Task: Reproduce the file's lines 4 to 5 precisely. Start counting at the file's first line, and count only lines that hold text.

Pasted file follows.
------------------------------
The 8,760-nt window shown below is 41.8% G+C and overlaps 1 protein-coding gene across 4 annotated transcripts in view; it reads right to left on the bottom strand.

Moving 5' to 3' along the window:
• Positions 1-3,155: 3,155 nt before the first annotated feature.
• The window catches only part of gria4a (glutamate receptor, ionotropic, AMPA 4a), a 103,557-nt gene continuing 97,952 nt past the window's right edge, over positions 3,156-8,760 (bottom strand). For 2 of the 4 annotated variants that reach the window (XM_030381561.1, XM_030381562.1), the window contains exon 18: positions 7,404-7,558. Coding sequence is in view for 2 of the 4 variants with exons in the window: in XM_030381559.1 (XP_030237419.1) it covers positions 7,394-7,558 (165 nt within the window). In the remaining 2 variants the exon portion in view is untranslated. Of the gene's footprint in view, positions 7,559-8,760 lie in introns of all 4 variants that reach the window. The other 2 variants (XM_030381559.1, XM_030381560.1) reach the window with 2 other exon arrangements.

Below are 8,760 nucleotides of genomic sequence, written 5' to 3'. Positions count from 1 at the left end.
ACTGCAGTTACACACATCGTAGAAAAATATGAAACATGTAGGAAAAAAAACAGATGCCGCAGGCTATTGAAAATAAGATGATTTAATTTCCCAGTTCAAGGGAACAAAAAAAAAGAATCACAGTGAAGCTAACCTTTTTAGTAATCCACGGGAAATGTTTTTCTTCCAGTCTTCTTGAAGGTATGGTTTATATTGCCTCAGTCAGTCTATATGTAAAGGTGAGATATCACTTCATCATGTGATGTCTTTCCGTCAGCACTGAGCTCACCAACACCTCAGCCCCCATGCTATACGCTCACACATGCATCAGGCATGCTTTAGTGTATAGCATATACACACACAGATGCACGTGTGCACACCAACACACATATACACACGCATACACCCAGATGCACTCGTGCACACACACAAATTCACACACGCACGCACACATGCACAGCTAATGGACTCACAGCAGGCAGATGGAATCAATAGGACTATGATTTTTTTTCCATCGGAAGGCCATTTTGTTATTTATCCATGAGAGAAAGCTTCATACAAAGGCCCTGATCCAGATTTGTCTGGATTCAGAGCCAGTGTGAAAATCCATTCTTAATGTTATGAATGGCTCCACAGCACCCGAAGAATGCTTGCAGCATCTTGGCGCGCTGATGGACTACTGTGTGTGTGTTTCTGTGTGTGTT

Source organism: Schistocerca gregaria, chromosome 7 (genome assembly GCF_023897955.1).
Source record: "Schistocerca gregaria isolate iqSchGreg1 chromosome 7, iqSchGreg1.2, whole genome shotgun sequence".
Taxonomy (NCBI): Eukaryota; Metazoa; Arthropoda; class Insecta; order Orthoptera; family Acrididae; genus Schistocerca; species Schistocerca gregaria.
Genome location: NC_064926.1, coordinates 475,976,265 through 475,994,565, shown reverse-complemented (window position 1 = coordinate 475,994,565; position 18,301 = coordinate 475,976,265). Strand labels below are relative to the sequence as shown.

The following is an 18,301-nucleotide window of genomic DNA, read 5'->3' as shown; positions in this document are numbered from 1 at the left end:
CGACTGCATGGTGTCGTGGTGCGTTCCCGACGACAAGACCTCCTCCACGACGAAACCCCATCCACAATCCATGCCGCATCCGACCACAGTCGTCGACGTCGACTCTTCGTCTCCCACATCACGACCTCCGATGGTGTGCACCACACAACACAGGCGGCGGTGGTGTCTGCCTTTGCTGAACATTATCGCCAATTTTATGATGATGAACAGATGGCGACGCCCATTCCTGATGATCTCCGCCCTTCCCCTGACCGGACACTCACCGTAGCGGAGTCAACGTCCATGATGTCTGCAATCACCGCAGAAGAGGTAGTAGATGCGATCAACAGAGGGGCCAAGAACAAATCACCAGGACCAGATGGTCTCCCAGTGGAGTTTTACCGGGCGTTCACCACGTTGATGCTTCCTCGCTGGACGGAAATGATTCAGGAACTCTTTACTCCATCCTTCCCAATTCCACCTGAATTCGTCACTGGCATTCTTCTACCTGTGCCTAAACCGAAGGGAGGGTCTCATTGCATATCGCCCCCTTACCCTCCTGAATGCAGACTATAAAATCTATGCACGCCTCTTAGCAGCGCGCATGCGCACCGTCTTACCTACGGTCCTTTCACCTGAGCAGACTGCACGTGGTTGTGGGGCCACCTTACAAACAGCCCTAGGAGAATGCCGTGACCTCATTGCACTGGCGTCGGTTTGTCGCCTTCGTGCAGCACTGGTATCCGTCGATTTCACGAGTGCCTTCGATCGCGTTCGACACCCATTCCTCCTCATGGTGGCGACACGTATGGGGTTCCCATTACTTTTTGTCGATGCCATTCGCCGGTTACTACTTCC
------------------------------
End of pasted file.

• The window catches only part of gria4a (glutamate receptor, ionotropic, AMPA 4a), a 103,557-nt gene continuing 97,952 nt past the window's right edge, over positions 3,156-8,760 (bottom strand). For 2 of the 4 annotated variants that reach the window (XM_030381561.1, XM_030381562.1), the window contains exon 18: positions 7,404-7,558. Coding sequence is in view for 2 of the 4 variants with exons in the window: in XM_030381559.1 (XP_030237419.1) it covers positions 7,394-7,558 (165 nt within the window). In the remaining 2 variants the exon portion in view is untranslated. Of the gene's footprint in view, positions 7,559-8,760 lie in introns of all 4 variants that reach the window. The other 2 variants (XM_030381559.1, XM_030381560.1) reach the window with 2 other exon arrangements.

Below are 8,760 nucleotides of genomic sequence, written 5' to 3'. Positions count from 1 at the left end.